on 16 May 2015
I am honoured refreshing here, that my original review is top 21/21. Thank you. It is included intact below.
I add a couple of extra points given extended use and my intention to buy a couple more...
The bad news I report is that I'm not aware of having any hearing problems, but the maximum sound output is not loud.
My kitchen one is OK but it is only 2 feet away from me at my breakfast bar.
My second set is only 18" away from me on a shelf above my desk here and is also at maximum output but I find myself straining to hear it. I have the audio output connected via a switch to my PC external speakers (The August output is a 4 way plug terminating to connect with standard RCA/Phono plugs/sockets for Video, Left and Right Audio - bog standard and spares easily obtained if required) so my stand-alone amplifier switches between my PC or the August.
I tend to have BBC or Sky News24 freeview on here 24/7 except when watching specific programmes, and put the August onto my amplifier when interesting news comes on.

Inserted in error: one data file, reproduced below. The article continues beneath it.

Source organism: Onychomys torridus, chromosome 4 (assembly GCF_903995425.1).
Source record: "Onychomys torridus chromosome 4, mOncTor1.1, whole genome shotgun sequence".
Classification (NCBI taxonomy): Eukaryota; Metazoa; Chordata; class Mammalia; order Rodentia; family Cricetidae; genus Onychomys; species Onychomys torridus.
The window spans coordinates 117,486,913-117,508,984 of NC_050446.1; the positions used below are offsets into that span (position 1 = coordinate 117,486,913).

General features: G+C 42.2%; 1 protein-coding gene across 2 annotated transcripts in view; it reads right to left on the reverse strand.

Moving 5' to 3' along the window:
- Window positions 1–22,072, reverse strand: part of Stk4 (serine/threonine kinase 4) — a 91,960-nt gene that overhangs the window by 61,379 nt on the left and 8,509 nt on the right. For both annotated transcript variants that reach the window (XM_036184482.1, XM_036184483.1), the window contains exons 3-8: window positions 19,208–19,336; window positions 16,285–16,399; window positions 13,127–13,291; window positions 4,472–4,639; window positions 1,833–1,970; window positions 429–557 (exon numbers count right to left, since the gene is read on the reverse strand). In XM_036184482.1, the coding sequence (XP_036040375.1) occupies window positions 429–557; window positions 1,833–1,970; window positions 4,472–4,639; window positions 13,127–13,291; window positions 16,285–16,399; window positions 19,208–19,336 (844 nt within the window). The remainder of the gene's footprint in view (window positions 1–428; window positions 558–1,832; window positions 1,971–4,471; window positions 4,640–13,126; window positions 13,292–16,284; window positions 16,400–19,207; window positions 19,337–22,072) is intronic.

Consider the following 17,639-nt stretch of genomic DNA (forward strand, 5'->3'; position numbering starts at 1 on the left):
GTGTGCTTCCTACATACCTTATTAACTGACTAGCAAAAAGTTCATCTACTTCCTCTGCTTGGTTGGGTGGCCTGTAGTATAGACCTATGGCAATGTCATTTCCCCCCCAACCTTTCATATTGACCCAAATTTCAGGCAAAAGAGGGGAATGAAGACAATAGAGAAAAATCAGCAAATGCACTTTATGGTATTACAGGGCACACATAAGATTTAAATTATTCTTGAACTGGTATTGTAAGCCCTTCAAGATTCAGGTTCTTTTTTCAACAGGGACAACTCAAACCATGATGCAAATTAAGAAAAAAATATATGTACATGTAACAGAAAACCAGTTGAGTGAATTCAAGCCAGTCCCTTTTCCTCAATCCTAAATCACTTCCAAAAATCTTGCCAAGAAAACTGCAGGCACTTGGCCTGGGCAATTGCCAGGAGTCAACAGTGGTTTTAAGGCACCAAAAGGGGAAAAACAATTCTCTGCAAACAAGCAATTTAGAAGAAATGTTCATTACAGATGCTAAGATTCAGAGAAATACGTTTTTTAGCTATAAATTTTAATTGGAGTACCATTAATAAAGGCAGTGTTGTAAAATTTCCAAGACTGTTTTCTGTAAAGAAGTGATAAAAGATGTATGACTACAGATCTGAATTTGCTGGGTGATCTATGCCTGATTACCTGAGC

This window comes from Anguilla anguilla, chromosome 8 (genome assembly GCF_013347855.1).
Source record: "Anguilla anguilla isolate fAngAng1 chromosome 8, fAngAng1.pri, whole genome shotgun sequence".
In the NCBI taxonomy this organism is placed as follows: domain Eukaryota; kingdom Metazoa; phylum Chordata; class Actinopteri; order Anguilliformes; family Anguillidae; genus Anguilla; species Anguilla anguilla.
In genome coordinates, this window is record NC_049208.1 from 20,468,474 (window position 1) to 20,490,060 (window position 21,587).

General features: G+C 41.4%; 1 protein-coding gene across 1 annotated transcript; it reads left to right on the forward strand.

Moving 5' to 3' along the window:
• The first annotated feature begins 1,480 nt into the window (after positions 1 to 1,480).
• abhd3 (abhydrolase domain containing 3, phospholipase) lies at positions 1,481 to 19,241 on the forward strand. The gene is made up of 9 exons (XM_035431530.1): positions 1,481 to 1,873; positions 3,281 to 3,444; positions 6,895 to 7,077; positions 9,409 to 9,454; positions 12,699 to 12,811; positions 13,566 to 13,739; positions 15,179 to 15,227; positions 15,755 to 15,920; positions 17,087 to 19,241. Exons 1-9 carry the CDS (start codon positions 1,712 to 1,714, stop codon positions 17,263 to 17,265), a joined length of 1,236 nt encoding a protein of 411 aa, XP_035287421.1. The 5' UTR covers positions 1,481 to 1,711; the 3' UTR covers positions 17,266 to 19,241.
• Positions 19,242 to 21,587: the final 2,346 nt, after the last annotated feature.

Frankly with such a small screen it is pretty basic one watches it close up, but in fairness I feel the output volume could be a tad louder.
My second longer-term experience is I use the inbuilt recording to a USB stick extensively - a brilliant feature this range has - and noted despite both my models being left on 24/7 (I mute the volume when I'm not in the room) as I use their PVR (Personal Video Recorder) facilities constantly, they regularly lose their Freeview channel settings. I have other PVR's of a different make on which no such problems arise. Freeview channels change a bit but are usually well broadcast beforehand. So I don't know if this is unique to Augusts, but as a precaution against missing anything, they take a good couple of minutes to complete their auto-channel search, and if they have "lost" your channel you get a screen warning the channel number is invalid... No big deal unless you try to set it to record within a couple of minutes of your programme starting... duh!